Ronaldus Shamask 15:57
I would say approximately $800.
Robert Lipsyte 15:59
$800 now an $800 suit spending $800 for suit is some sort of a statement too, isn't it?
Ronaldus Shamask 16:07
It certainly is
Anne Hollander 16:09
mostly to yourself, I would say.
Robert Lipsyte 16:10
mostly to yourself, you don't think its an expression to the world saying I can afford an $800 suit. And you can't
Ronaldus Shamask 16:18
yes, but I do think that the people that that are interested in fashion and care about fashion, because that makes them feel good in certain ways. don't really buy it format, how much it cost, I think you go for two different labels for that. As odd as it sounds, you know, when you buy Brooks Brothers, it's also a statement. You know, when you wear a T shirt, you know, in a way it's referred snobbery, perhaps but it's also a statement has nothing to do with money. We often find that people instead of wearing a tie, would now wear a T shirt, which is almost replaced the tie in certain circles. It's as much as a uniform or a costume.
Robert Lipsyte 17:02
Well, that, of course, is something I find amazing. Because you know, in my time growing up, you know, when I went to Brooks and said wrap me up, so I don't have to think about the idea of letting your T shirt show under shirt was was unthinkable. And I was thinking I made a list of for what I would consider male fashion setters in this country, George Bush, Woody Allen, Johnny Carson, and Don Johnson. I don't even know what do you think? I mean, what are they telling us? By the clothes they wear? What is George Bush tell you?
Anne Hollander 17:37
He is trying, I think to look as if he cared very little about what he wears, and is therefore bound to wear things that are very safe indeed. So he need not care. You know that question of not caring is very subtle, because of course, if you really don't care, you pick things out of the garbage and drape them on you and you then you don't care. But if you you have to look as if you don't deeply consider the cut of your coat.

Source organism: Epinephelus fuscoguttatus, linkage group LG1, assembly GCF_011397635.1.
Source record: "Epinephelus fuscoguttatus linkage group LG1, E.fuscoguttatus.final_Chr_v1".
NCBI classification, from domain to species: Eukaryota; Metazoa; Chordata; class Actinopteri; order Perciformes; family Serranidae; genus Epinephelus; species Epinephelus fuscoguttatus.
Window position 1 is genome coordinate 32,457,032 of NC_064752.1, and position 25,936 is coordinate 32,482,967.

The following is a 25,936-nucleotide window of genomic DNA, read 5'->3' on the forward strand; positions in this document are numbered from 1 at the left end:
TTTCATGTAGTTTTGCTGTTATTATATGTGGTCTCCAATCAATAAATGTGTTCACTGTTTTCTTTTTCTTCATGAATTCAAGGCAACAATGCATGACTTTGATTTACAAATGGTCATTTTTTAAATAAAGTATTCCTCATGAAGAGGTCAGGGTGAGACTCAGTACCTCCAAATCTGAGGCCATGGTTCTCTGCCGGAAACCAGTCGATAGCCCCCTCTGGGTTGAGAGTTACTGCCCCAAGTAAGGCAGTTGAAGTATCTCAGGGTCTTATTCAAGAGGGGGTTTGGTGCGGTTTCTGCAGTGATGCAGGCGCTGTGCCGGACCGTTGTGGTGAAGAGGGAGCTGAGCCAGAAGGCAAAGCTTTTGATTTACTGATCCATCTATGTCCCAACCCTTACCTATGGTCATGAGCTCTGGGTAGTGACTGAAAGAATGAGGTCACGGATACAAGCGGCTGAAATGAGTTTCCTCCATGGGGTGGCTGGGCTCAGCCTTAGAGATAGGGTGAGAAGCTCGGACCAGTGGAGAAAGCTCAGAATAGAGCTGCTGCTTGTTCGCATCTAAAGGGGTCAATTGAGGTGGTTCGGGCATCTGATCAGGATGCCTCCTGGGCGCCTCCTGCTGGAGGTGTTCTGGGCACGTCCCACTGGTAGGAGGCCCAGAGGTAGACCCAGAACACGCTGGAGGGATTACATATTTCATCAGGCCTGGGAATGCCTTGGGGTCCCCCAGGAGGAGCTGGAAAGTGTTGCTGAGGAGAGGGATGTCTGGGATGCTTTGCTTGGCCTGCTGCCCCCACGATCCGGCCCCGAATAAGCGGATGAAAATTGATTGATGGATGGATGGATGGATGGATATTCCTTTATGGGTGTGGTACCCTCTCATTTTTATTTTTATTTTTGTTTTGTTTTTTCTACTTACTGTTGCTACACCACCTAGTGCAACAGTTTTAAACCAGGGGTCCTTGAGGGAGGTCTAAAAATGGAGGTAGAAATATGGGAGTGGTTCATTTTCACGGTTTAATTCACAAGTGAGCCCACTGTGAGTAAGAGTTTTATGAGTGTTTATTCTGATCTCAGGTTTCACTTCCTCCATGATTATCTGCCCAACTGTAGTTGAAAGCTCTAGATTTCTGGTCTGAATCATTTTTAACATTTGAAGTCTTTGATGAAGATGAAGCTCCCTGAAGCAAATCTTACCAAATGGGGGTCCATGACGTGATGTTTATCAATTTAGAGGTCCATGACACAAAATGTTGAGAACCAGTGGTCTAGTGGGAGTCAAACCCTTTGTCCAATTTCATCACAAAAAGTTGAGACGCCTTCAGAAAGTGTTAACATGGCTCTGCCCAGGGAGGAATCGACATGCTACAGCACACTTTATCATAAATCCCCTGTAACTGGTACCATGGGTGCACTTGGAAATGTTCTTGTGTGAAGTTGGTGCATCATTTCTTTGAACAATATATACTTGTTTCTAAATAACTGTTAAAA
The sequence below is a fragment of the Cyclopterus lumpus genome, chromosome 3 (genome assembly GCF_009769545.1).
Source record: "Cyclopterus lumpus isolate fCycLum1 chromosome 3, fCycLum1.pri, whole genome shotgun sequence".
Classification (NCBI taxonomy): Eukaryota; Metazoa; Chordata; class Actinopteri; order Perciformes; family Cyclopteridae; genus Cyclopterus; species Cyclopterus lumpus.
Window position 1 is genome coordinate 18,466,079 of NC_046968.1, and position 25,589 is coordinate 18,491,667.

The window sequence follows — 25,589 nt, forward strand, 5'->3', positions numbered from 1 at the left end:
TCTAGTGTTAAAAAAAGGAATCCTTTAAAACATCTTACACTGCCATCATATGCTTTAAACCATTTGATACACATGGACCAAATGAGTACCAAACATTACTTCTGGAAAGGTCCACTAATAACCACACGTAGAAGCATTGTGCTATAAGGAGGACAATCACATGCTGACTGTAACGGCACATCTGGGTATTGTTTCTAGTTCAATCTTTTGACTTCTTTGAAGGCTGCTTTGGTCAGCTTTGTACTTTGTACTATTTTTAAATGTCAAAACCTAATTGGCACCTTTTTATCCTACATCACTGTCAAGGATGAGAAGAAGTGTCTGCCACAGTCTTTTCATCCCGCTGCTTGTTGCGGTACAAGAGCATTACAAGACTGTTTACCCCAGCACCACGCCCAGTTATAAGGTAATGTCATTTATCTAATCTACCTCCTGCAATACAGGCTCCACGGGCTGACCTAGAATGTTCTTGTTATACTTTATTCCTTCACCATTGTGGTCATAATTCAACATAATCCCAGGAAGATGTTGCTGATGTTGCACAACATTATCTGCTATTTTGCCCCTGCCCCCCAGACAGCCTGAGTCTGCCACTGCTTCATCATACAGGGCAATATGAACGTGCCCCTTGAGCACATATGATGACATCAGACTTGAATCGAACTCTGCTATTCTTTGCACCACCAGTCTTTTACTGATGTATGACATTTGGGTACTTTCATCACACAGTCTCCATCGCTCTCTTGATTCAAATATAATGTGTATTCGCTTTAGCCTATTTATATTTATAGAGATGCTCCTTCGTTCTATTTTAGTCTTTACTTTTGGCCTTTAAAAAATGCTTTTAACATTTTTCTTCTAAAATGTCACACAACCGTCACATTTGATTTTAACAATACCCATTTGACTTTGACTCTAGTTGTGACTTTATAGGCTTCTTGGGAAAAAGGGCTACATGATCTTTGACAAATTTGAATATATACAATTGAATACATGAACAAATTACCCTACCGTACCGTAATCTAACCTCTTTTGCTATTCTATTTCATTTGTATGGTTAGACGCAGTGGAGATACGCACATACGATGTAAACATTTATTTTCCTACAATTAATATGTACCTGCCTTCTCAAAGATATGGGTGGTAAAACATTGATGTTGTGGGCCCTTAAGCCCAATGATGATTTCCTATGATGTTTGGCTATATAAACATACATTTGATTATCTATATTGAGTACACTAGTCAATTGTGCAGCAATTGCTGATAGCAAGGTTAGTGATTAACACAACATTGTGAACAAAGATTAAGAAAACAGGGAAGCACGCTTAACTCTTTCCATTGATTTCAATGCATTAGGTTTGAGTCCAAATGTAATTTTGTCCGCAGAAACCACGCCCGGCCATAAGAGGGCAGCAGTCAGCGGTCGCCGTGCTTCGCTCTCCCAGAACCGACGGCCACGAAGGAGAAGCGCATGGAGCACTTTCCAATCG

Robert Lipsyte 18:01
Well look what Ron is wearing. Yes, I mean, he's wearing those kind of crummy old chinos that I wore in college. What are you telling us by that?
Ronaldus Shamask 18:10
Well, actually, first of all, it's one of those items that are very, very useful and talking about money. You know, I just came back from monte-carlo where I won an award and wore the chinos with a white jacket and white tie and a beautiful white face? And it was a very formal evening and look perfectly okay. Of course. So, I don't have to,
Robert Lipsyte 18:33
but what was the statement you were making a chance kind of bizarre to me? Uh, you know, you were saying, you know, I'm only half here with you guys.
Ronaldus Shamask 18:42
And no, no, no, what happened is, is that if it looked out of place it would would have been a statement but it didn't. Being nonchalant as you saying is. Let me rephrase that. I think for somebody to look like they're successfully dressed, they have to look like they didn't try very, very hard. If somebody looks like they've been studying what they should wear what I have to wear, then all you can see is the the thought process involved and you don't really see the person